Tools and Inventories

Glacier Inventory
HighNoon collected glacier outlines from various databases and compiled a comprehensive inventory of the best available glacier data for the Himalaya. For the entire Himalaya including regions in the western Himalaya that have not been covered by the global glacier databases until today, new outlines were created by remote sensing techniques. Initial estimates of volumes of ice stored in the Himalayas were subsequently derived. Regional Climate Models, such as applied within the HighNoon project, can use these glacier areas and glacier volumes, which will allow a dynamical coupling of glaciers with climate. Furthermore the dataset can be used as a benchmark against which future changes in glaciers can be compared. Glacier areas coverage over the whole Hindu-Kush-Karakoram Himalaya mountain ranges, gridded for use in the REMO climate model.

Glacier Lake Inventory
HighNoon presents a first area-wide glacier lake inventory for the Indian Himalayas, including a qualitative lake classification. Glacier lake hazards and glacier lake distributions are investigated in many glaciated regions of the world, but comparably little attention has been given to this topic in the Indian Himalayas. 251 glacier lakes larger than 1 hectare were detected in the five states spanning the Indian Himalayas. Lake distribution pattern and lake characteristics were found to differ significantly between different regions, with most critical lakes lying in Sikkim. The lake classification can be used to select the most critical areas and target investments in early warning systems. Furthermore it provides an indication of erosion risk, which is of interest for the hydropower sector. Glacier lake inventory with mapped and classified glacier lakes >1 ha over the entire Indian Himalayas. Three critical glacier lakes for which a detailed risk assessment was carried out are indicated by arrows.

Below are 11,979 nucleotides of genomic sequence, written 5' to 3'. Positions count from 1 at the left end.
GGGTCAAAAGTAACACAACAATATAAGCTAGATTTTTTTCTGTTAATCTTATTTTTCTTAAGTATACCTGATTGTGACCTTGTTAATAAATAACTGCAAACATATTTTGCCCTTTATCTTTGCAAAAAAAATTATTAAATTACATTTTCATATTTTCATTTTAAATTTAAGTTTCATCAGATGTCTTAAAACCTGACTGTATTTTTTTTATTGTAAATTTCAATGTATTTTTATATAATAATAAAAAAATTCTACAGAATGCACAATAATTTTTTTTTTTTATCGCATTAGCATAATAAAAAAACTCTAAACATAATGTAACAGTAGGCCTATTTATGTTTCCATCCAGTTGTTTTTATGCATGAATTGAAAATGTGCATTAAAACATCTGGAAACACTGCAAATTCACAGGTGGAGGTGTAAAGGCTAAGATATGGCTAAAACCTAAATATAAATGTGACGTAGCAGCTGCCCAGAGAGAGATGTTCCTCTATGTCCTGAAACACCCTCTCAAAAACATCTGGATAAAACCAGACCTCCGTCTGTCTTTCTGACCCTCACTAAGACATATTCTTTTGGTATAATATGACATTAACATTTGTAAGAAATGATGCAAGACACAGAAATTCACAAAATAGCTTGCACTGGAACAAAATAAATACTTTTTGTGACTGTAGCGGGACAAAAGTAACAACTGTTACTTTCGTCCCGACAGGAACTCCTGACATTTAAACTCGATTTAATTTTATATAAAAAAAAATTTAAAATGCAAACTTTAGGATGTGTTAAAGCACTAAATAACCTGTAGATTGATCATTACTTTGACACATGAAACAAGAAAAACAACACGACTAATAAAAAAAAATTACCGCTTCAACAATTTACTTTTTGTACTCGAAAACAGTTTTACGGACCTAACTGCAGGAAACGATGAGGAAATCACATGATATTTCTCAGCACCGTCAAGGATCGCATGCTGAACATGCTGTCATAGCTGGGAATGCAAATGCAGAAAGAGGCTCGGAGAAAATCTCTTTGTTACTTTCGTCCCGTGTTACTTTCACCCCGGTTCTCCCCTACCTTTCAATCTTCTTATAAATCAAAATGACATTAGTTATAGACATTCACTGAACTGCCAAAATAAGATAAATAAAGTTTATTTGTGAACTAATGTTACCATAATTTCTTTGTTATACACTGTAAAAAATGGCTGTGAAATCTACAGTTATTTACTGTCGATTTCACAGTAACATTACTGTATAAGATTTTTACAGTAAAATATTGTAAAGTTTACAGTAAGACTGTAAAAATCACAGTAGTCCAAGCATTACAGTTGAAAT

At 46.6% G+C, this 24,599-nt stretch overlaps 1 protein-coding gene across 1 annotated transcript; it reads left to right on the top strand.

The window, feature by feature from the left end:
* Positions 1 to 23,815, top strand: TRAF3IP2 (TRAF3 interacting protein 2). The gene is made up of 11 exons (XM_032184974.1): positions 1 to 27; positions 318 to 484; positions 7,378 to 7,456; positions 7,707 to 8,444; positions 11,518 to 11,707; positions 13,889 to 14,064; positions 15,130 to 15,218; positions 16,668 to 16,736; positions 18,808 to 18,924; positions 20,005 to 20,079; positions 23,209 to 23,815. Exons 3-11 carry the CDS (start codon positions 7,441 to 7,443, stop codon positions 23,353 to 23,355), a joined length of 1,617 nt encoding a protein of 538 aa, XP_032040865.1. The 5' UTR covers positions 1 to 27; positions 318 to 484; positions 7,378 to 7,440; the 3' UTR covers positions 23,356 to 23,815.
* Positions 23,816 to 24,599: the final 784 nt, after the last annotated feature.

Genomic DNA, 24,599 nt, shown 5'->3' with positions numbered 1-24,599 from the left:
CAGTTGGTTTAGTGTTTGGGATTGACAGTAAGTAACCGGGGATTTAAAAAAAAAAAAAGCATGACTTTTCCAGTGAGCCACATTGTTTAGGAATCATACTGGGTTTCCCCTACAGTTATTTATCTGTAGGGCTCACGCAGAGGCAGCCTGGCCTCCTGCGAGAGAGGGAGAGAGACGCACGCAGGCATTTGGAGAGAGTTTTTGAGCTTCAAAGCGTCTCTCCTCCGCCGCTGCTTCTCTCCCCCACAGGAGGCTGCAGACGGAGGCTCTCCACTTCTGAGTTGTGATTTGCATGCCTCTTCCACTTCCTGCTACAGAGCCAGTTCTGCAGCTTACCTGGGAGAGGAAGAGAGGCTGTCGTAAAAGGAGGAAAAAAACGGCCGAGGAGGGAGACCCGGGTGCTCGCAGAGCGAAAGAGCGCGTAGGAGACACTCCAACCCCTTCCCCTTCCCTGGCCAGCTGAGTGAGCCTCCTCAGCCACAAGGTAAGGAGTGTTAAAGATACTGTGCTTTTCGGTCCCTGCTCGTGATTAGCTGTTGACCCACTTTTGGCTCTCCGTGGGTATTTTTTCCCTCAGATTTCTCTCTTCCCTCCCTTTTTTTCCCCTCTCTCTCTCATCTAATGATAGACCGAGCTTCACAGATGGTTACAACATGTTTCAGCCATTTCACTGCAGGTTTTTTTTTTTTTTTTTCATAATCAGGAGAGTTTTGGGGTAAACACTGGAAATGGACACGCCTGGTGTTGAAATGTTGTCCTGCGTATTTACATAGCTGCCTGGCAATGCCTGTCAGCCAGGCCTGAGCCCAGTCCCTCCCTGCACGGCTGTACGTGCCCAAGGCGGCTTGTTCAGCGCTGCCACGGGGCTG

Agricultural Forecasting tool
In HighNoon the potential of using short-term weather forecasts to increase irrigation efficiency in rice cultivation, as a potential adaptation option to future climate change, was explored. Field tests and modeling revealed that basing the decision to irrigate rice on short-term weather forecasts could reduce water application by 17-60% if 5-days rainfall forecasts would be very accurate. Modelling showed that using accurate forecasts under future climate conditions can potentially lead to an additional saving of irrigation water. Skill in forecasting future weather and climate in India, on the short (days), medium (seasons) and long term (decades) is improving. However at present, forecasts issued by the Indian Meteorological Department (IMD) for West Bengal, the region studied are not accurate enough to achieve the desired water savings. The HighNoon approach combines weather forecasting with site specific modelling of soil moisture, nutrient status and crop water stress. This creates a more tailor-made advise for both small and large scale farmers.

Indicator framework tool & Water Resources GIS server
In the HighNoon project an indicator framework is developed to summarise and visualise the impact of climate change on different sectors. The framework characterizes the baseline and future water resources and livelihood status. Main indicators for a variety of stresses for the three case study sites are summarised below.

The use of indicators in the water sector has become more important in recent years, and legislations have given prominence to use indicators as evaluation and management tools. The indicator framework can be used by policy makers to target their attention and resources to specific sectors and areas. It helps in identifying adaptation measures as well as in evaluating impacts of proposed adaptation measures. A user friendly interface has been developed for deployment of the indicator framework. The NATCOM Hydrological Information System is an interactive website where model results and analysis of climate change research are presented, amongst others from HighNoon. It covers not only the Ganges but all of India’s river basins. Easy viewing and querying of the outputs of the indicator framework for the case study sites of the Ganges basin have been provided at: